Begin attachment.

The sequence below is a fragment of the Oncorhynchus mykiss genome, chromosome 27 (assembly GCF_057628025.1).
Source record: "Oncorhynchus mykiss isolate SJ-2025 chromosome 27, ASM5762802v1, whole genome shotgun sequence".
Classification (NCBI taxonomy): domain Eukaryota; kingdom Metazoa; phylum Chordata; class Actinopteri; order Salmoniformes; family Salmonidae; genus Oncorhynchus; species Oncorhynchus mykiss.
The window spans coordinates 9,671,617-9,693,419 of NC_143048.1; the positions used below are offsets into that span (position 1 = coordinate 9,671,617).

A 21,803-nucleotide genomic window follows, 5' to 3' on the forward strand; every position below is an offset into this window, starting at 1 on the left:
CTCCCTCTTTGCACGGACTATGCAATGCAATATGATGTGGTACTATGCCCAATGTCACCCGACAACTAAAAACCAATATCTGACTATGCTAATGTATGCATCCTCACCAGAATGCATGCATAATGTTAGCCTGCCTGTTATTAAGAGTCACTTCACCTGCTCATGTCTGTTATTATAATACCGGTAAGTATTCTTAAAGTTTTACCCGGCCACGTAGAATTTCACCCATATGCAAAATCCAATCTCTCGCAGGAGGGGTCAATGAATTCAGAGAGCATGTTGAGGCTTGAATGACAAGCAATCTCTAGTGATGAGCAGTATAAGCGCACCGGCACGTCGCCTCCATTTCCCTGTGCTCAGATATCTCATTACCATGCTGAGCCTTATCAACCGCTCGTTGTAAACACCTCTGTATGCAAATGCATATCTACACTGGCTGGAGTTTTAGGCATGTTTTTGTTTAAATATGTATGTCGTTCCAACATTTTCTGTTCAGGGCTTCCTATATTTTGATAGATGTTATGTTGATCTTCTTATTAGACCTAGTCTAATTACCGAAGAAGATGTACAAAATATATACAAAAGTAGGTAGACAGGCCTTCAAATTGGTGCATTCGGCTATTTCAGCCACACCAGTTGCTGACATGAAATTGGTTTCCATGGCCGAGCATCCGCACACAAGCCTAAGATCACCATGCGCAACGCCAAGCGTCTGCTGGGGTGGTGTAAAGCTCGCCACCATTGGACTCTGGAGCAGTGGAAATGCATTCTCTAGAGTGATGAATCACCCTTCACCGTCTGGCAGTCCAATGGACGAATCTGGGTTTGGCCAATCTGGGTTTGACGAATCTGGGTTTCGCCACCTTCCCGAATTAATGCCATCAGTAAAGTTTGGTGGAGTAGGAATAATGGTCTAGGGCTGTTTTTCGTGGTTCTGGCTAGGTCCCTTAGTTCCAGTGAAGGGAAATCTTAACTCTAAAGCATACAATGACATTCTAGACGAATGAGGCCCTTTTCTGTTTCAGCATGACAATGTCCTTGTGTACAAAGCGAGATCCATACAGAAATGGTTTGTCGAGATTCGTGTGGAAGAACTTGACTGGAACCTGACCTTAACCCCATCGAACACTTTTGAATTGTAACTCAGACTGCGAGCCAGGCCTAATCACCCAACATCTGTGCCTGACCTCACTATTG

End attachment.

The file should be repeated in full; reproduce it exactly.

The sequence below is a fragment of the Oncorhynchus mykiss genome, chromosome 27 (assembly GCF_057628025.1).
Source record: "Oncorhynchus mykiss isolate SJ-2025 chromosome 27, ASM5762802v1, whole genome shotgun sequence".
Classification (NCBI taxonomy): domain Eukaryota; kingdom Metazoa; phylum Chordata; class Actinopteri; order Salmoniformes; family Salmonidae; genus Oncorhynchus; species Oncorhynchus mykiss.
The window spans coordinates 9,671,617-9,693,419 of NC_143048.1; the positions used below are offsets into that span (position 1 = coordinate 9,671,617).

A 21,803-nucleotide genomic window follows, 5' to 3' on the forward strand; every position below is an offset into this window, starting at 1 on the left:
CTCCCTCTTTGCACGGACTATGCAATGCAATATGATGTGGTACTATGCCCAATGTCACCCGACAACTAAAAACCAATATCTGACTATGCTAATGTATGCATCCTCACCAGAATGCATGCATAATGTTAGCCTGCCTGTTATTAAGAGTCACTTCACCTGCTCATGTCTGTTATTATAATACCGGTAAGTATTCTTAAAGTTTTACCCGGCCACGTAGAATTTCACCCATATGCAAAATCCAATCTCTCGCAGGAGGGGTCAATGAATTCAGAGAGCATGTTGAGGCTTGAATGACAAGCAATCTCTAGTGATGAGCAGTATAAGCGCACCGGCACGTCGCCTCCATTTCCCTGTGCTCAGATATCTCATTACCATGCTGAGCCTTATCAACCGCTCGTTGTAAACACCTCTGTATGCAAATGCATATCTACACTGGCTGGAGTTTTAGGCATGTTTTTGTTTAAATATGTATGTCGTTCCAACATTTTCTGTTCAGGGCTTCCTATATTTTGATAGATGTTATGTTGATCTTCTTATTAGACCTAGTCTAATTACCGAAGAAGATGTACAAAATATATACAAAAGTAGGTAGACAGGCCTTCAAATTGGTGCATTCGGCTATTTCAGCCACACCAGTTGCTGACATGAAATTGGTTTCCATGGCCGAGCATCCGCACACAAGCCTAAGATCACCATGCGCAACGCCAAGCGTCTGCTGGGGTGGTGTAAAGCTCGCCACCATTGGACTCTGGAGCAGTGGAAATGCATTCTCTAGAGTGATGAATCACCCTTCACCGTCTGGCAGTCCAATGGACGAATCTGGGTTTGGCCAATCTGGGTTTGACGAATCTGGGTTTCGCCACCTTCCCGAATTAATGCCATCAGTAAAGTTTGGTGGAGTAGGAATAATGGTCTAGGGCTGTTTTTCGTGGTTCTGGCTAGGTCCCTTAGTTCCAGTGAAGGGAAATCTTAACTCTAAAGCATACAATGACATTCTAGACGAATGAGGCCCTTTTCTGTTTCAGCATGACAATGTCCTTGTGTACAAAGCGAGATCCATACAGAAATGGTTTGTCGAGATTCGTGTGGAAGAACTTGACTGGAACCTGACCTTAACCCCATCGAACACTTTTGAATTGTAACTCAGACTGCGAGCCAGGCCTAATCACCCAACATCTGTGCCTGACCTCACTATTG